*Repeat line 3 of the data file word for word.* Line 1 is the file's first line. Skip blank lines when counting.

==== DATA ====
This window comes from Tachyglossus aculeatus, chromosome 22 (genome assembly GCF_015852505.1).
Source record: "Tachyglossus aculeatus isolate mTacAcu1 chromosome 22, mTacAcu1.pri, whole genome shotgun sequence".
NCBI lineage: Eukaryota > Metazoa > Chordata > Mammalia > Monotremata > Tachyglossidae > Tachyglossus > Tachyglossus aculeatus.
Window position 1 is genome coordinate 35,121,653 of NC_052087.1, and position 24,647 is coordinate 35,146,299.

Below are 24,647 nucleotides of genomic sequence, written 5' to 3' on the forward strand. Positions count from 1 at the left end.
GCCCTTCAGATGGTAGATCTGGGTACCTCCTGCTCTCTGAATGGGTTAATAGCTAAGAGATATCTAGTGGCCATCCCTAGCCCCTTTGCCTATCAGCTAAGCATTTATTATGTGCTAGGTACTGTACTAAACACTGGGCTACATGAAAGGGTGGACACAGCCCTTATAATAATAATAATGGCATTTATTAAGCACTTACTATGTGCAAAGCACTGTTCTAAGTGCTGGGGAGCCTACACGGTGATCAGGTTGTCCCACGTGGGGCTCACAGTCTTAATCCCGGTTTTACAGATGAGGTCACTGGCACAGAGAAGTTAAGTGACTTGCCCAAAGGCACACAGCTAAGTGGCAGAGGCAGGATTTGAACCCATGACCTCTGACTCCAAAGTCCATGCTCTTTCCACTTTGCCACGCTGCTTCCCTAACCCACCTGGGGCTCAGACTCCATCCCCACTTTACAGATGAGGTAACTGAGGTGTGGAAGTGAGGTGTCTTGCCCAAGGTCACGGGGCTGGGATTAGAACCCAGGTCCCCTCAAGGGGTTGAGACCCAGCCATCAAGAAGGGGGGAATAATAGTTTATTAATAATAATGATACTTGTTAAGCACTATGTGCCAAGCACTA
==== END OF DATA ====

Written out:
NCBI lineage: Eukaryota > Metazoa > Chordata > Mammalia > Monotremata > Tachyglossidae > Tachyglossus > Tachyglossus aculeatus.